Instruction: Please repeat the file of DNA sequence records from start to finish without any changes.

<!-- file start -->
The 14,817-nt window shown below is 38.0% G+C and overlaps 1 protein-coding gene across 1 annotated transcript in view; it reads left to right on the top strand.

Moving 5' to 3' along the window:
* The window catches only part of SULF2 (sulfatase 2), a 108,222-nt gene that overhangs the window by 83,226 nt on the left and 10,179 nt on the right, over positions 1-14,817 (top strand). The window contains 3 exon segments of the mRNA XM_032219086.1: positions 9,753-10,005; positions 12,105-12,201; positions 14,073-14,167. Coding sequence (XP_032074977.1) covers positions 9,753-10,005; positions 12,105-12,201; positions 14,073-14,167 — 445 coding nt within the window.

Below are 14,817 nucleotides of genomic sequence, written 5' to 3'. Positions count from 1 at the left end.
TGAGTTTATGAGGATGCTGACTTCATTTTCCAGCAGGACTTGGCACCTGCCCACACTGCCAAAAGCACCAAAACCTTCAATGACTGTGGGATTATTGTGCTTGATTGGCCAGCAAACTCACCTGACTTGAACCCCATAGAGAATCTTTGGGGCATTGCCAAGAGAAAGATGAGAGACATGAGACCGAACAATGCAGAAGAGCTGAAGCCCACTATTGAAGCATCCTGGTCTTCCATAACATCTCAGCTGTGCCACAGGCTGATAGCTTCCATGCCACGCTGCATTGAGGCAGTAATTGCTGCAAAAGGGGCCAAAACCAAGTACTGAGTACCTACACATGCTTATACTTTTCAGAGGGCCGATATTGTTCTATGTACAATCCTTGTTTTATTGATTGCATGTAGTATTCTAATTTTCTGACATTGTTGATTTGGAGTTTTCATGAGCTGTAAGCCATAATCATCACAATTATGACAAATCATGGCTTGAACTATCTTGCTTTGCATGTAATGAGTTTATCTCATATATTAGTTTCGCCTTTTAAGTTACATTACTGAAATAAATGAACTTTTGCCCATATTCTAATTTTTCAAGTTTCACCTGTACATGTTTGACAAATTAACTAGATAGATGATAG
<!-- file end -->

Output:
The 14,817-nt window shown below is 38.0% G+C and overlaps 1 protein-coding gene across 1 annotated transcript in view; it reads left to right on the top strand.

Moving 5' to 3' along the window:
* The window catches only part of SULF2 (sulfatase 2), a 108,222-nt gene that overhangs the window by 83,226 nt on the left and 10,179 nt on the right, over positions 1-14,817 (top strand). The window contains 3 exon segments of the mRNA XM_032219086.1: positions 9,753-10,005; positions 12,105-12,201; positions 14,073-14,167. Coding sequence (XP_032074977.1) covers positions 9,753-10,005; positions 12,105-12,201; positions 14,073-14,167 — 445 coding nt within the window.

Below are 14,817 nucleotides of genomic sequence, written 5' to 3'. Positions count from 1 at the left end.
TGAGTTTATGAGGATGCTGACTTCATTTTCCAGCAGGACTTGGCACCTGCCCACACTGCCAAAAGCACCAAAACCTTCAATGACTGTGGGATTATTGTGCTTGATTGGCCAGCAAACTCACCTGACTTGAACCCCATAGAGAATCTTTGGGGCATTGCCAAGAGAAAGATGAGAGACATGAGACCGAACAATGCAGAAGAGCTGAAGCCCACTATTGAAGCATCCTGGTCTTCCATAACATCTCAGCTGTGCCACAGGCTGATAGCTTCCATGCCACGCTGCATTGAGGCAGTAATTGCTGCAAAAGGGGCCAAAACCAAGTACTGAGTACCTACACATGCTTATACTTTTCAGAGGGCCGATATTGTTCTATGTACAATCCTTGTTTTATTGATTGCATGTAGTATTCTAATTTTCTGACATTGTTGATTTGGAGTTTTCATGAGCTGTAAGCCATAATCATCACAATTATGACAAATCATGGCTTGAACTATCTTGCTTTGCATGTAATGAGTTTATCTCATATATTAGTTTCGCCTTTTAAGTTACATTACTGAAATAAATGAACTTTTGCCCATATTCTAATTTTTCAAGTTTCACCTGTACATGTTTGACAAATTAACTAGATAGATGATAG